With a second year of the COVID-19 pandemic under our belts, the state of US community banks through 2021 and into 2022 has changed. They’ve gone from business as usual, leaning into their tried-and- true relationship banking model to a shake-up that kept their customers outside the branches and brought PPP small business loans in.
For these institutions, loosely defined as locally owned banks with less than $10 billion in assets, COVID-19 has challenged their way of doing business, but it’s also forced them to revamp and reimagine, with overall good results.
In this community banking update, we share what the data and bankers themselves say about the challenges and opportunities expected for 2022.
Community Banks are Only Bank in 25% of US Counties
Community banks have long marketed their value proposition as building deep and enduring relationships with customers. They’ve touted local ownership. Investment in small businesses. Civic involvement. Personalized attention. The pandemic gave them an opportunity to demonstrate this commitment.
Their importance to the banking industry and to consumers can’t be overstated. According to an article on community banking by the Kansas City Fed, in 25% of US counties, community banks are the only commercial bank available. In rural areas specifically, community banks operate 75% of the bank branches and hold 2/3 of the depositsopens PDF file .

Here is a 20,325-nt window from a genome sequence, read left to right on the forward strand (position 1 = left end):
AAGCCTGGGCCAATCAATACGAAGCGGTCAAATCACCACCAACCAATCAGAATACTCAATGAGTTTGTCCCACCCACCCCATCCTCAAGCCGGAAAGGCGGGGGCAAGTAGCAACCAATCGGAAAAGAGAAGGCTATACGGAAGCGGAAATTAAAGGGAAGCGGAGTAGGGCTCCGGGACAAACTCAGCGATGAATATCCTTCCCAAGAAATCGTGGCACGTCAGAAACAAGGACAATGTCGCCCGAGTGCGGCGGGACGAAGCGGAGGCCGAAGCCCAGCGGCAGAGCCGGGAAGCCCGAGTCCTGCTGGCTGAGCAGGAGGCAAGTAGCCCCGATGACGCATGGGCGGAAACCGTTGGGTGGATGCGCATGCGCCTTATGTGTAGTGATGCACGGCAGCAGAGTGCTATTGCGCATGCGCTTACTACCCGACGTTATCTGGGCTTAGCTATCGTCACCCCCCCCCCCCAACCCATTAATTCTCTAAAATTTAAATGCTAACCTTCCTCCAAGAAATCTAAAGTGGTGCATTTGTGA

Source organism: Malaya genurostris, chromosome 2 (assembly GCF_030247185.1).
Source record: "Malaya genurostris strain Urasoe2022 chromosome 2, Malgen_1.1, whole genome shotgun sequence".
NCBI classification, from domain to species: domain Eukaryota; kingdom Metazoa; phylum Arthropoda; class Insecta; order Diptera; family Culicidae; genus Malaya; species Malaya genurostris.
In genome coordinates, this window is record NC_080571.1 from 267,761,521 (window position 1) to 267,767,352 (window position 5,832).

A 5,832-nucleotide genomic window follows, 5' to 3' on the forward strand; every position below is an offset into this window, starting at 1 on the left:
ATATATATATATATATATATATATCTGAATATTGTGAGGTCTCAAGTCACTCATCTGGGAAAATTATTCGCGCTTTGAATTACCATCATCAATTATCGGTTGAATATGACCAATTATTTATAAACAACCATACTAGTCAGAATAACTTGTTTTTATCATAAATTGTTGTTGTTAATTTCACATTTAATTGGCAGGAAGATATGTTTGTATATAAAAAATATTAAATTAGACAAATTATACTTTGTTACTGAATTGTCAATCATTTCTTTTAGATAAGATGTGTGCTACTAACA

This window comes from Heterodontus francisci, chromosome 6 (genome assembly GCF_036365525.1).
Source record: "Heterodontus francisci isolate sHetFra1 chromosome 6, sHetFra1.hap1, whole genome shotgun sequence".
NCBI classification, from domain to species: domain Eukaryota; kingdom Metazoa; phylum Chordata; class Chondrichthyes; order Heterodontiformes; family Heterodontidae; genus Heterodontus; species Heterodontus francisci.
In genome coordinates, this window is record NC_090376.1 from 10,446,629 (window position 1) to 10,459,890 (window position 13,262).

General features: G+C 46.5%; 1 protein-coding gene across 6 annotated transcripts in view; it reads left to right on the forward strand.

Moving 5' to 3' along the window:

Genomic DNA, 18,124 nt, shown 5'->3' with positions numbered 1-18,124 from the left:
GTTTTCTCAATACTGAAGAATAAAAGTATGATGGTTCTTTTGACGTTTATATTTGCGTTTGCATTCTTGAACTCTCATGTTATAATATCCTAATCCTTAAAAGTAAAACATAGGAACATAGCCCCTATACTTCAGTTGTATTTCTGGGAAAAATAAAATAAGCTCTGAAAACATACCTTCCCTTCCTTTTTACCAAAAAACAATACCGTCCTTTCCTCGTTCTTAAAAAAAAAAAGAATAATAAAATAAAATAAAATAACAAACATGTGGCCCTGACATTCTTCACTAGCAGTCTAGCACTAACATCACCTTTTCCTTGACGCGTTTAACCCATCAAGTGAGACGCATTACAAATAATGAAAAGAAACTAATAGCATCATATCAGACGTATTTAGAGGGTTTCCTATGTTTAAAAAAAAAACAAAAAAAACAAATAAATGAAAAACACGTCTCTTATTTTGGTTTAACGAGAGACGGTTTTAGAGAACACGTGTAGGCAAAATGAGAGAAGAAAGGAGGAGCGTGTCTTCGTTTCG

Community Banks Provide Much of Small Business Lending
On the other side of the balance sheet, community banks have always been a Herculean source of credit, relative to their size, and they stepped up in a historic time of need to support small businesses.
- Prior to COVID, community banks already underwrote 40 percent of all small business loans, even though they only account for 15% of all banking assets.
- During COVID, community banks funded 60% of all PPP loans originated.
- They provided 87 percent of total PPP loans to minority-owned businesses, 81 percent to women-owned businesses, and 69 percent to veteran-owned businessesopens PDF file .
- Eight percent of community bank total assets were loaned out to PPP recipients compared to 2% of total assets for large lenders and 1% of credit union assets.
Larger commercial banks lagged in their response, setting up operations and procedures to originate and fund PPP loans. Community banks, on the other hand, pulled staff from other departments and manually processed the PPP applications as they came in from businesses desperate for assistance.
“In my conversations with community bank CEOs, several reported to me that early in the pandemic they directly contacted every single one of their business and consumer loan customers, taking the time to check in with each one to see how they were doing, and what they needed,” said Fed Governor Michelle W. Bowman.
Community Bank Numbers Are Shrinking
As valuable as community banks are to the fabric of the US economy, their physical presence is, nonetheless, shrinking. Although they currently account for 97% of all bank charters, they hold a much smaller share of the market…just 40% of bank branches, 18% of bank loans, 14% of deposits and 13% of all bank assets in the country.opens PDF file In the past 20 years, their numbers have fallen by half.opens PDF file